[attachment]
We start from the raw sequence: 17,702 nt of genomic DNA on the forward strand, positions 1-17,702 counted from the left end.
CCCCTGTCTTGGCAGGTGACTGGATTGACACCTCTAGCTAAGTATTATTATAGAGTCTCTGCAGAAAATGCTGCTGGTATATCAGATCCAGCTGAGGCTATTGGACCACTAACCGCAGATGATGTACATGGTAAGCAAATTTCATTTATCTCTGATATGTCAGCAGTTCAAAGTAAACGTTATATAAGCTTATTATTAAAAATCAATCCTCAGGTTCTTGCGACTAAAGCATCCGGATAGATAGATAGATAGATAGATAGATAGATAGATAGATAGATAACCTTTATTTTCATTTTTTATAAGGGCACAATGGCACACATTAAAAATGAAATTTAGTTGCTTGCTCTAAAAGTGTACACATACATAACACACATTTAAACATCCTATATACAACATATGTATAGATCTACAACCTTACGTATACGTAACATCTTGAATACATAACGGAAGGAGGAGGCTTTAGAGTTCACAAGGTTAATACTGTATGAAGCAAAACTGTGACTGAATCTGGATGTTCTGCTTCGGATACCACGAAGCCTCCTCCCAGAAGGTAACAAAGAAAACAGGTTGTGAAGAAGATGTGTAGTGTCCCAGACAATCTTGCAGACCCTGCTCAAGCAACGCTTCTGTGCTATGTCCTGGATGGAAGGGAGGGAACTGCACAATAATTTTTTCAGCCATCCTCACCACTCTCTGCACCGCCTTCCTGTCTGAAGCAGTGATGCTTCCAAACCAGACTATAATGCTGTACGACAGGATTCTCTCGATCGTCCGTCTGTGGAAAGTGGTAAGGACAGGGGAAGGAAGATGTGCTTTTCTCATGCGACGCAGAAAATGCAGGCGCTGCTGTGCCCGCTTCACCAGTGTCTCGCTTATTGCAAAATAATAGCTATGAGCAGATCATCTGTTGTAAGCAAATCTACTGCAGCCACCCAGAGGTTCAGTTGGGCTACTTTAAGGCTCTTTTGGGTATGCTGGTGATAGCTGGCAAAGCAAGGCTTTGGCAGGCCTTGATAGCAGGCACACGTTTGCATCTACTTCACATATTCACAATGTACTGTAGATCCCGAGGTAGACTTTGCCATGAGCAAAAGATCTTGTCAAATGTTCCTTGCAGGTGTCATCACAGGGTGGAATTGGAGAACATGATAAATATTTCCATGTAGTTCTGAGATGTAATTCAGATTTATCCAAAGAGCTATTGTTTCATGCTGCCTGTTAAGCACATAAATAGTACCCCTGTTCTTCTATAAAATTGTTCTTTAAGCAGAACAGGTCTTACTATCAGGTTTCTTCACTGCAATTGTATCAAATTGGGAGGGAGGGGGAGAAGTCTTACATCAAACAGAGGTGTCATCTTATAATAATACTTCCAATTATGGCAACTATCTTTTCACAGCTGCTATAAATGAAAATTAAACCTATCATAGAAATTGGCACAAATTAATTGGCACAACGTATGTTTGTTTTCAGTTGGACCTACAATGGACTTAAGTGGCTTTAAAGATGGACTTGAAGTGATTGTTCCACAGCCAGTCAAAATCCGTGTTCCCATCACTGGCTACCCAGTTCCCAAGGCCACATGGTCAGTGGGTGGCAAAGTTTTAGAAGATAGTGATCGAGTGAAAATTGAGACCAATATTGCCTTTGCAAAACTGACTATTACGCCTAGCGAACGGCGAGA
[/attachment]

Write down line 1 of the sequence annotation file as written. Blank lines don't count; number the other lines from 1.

We start from the raw sequence: 17,702 nt of genomic DNA on the forward strand, positions 1-17,702 counted from the left end.